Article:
Again another good point about the whole admitting you where wrong. I would imagine that things in politics make that much harder. I cannot argue against invading Iraq being a mistake (even though I can sympathize) but I think what we are doing now will be seen if we where concerned about the people there our own interests.

    But with WW2 we judged the people there individually rather then collective. There is a collective guilt about not being about to do something about it, but I have read reports that talk about looking into each unit and political groups activities to see if there where any crimes committed. That is the reason that Rommel does not have the stigma as Goring does even though both worked for Hitler.

    Also here is interesting story about ww2 and involvement.

    http://www.spiegel.de/international/germany/0,1518,604076,00.html

    That is what I am asking as far as Iraq and Afghanistan goes that the actions of the soldiers should be looked at individually rather then collectively. (For better or worse) That is why I have been commenting on the ‘winter soldiers’ because for the most part things are not as they say and they have no problem in claiming that everyone there acts this way.

  13. The war in Iraq is unwarranted indeed; probablyl illegal (in my opinion).

    In fact, I see both wars as unjustified………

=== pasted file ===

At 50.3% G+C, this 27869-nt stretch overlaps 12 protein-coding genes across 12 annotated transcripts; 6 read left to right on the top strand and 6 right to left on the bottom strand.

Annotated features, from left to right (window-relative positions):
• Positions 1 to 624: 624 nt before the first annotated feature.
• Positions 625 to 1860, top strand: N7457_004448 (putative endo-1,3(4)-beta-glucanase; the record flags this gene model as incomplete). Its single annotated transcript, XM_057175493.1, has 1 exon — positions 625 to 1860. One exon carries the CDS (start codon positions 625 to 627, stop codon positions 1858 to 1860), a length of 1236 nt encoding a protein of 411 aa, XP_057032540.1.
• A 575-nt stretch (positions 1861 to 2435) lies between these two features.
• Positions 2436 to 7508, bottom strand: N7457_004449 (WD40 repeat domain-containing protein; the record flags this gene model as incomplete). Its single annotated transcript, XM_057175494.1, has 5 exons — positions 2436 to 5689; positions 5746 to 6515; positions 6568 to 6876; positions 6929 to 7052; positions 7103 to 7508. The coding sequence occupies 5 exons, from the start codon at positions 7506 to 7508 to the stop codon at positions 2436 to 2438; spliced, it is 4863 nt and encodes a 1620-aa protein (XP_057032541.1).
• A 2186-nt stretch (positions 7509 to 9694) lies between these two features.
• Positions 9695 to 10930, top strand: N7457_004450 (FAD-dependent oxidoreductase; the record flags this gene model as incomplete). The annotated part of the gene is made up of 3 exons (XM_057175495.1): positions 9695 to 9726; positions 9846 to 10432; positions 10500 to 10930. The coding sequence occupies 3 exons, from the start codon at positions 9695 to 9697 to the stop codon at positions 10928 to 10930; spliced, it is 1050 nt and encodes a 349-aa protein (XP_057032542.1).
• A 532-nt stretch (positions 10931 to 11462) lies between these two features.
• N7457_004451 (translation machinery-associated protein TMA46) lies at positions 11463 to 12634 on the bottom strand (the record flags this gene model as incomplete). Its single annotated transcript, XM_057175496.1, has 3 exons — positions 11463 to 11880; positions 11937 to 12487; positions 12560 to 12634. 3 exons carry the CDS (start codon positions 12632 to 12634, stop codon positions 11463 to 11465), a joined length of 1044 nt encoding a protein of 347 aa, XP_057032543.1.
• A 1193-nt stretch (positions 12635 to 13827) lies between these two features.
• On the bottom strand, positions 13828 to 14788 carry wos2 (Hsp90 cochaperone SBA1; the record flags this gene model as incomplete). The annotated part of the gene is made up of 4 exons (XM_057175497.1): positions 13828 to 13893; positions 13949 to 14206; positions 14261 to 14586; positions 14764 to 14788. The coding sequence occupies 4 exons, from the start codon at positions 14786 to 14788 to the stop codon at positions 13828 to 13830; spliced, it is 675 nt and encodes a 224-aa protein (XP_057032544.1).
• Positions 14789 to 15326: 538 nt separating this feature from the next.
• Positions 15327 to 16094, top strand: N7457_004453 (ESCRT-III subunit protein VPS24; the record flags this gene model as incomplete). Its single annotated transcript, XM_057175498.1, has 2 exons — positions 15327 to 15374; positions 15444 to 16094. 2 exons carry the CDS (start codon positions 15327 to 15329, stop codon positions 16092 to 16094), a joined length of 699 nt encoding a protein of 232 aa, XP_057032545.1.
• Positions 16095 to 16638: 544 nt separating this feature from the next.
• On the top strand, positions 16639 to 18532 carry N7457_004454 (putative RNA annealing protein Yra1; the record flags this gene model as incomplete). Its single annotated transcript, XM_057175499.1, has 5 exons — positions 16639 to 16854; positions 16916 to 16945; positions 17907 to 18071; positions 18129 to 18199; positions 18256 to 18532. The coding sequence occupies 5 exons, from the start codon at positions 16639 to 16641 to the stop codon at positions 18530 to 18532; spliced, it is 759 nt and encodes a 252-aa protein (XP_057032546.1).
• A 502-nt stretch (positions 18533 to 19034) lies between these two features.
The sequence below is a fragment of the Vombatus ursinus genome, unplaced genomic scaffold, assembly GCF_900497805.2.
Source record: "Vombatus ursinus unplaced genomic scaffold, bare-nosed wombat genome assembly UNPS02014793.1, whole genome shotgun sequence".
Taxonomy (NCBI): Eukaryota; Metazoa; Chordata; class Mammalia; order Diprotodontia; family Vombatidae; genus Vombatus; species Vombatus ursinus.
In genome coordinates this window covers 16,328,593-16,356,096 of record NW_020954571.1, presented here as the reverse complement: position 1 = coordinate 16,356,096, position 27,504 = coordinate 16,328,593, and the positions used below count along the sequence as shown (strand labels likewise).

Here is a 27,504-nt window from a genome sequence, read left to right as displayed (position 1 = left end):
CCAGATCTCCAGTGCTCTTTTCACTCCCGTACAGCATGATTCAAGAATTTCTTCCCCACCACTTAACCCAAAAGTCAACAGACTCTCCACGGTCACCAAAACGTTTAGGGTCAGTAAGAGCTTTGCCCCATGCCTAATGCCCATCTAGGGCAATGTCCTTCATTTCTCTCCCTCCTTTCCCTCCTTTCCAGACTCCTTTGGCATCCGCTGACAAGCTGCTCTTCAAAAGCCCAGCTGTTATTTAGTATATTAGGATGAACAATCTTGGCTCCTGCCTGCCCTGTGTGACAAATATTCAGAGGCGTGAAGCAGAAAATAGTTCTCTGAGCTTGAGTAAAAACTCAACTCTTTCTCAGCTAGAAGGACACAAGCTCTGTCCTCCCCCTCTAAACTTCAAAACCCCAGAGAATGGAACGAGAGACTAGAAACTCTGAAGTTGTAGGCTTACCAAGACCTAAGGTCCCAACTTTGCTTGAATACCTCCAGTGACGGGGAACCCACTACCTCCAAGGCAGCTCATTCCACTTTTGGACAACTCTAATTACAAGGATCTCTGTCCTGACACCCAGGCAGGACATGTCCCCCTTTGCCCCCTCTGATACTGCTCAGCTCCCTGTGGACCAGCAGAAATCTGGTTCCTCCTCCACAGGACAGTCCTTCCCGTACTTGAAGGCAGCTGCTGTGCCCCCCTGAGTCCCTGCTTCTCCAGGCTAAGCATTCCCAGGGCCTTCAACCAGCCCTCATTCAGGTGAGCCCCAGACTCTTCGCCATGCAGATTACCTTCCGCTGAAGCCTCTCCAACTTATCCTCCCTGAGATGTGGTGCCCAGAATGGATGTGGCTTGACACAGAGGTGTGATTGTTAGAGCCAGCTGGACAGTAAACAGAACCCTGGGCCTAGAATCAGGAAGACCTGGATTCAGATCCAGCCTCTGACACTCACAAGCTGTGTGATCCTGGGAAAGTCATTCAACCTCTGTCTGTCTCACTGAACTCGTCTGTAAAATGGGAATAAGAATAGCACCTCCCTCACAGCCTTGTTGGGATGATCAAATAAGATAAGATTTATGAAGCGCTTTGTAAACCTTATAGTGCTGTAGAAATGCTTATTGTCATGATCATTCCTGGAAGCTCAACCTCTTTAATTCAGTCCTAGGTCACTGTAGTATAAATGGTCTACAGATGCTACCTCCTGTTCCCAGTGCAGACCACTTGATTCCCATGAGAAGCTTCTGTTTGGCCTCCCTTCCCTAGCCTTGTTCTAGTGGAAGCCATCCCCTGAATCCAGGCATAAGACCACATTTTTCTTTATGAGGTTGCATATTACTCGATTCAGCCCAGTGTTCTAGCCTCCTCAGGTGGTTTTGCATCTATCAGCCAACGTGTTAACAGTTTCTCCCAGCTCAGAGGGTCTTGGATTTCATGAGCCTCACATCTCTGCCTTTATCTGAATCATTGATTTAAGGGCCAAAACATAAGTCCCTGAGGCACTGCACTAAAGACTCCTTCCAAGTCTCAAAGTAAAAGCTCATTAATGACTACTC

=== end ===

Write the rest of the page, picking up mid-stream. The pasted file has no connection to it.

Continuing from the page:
However, since I’m not inclined to debate this or respond to this at length, I’ll just leave it at that – as Richard Jehn said, ‘period’.

  14. masterspork says:

    I agree with the first part but it became something more.

    But here is the real frustrating part. John talks about Iraq being illegal because it was not sanctioned by the UN, yet Afghanistan was and groups are still calling it illegal despite the UN approval. So which is it? Does the UN approval to go to war matter or not?

    I understand if you do not what to talk about this in length or not to get too involved. But it is one thing when it is far away out of sight. But another thing when it is right in front of you in the form of injured Iraq Solider that is no older then 22 with BB like spading on his face, a closed fracture on his left leg and doped to the gills on morphine.

    So that is why I post on topics like this because I see our involvement in post-Saddam Iraq and post-Taliban Afghanistan as a good thing.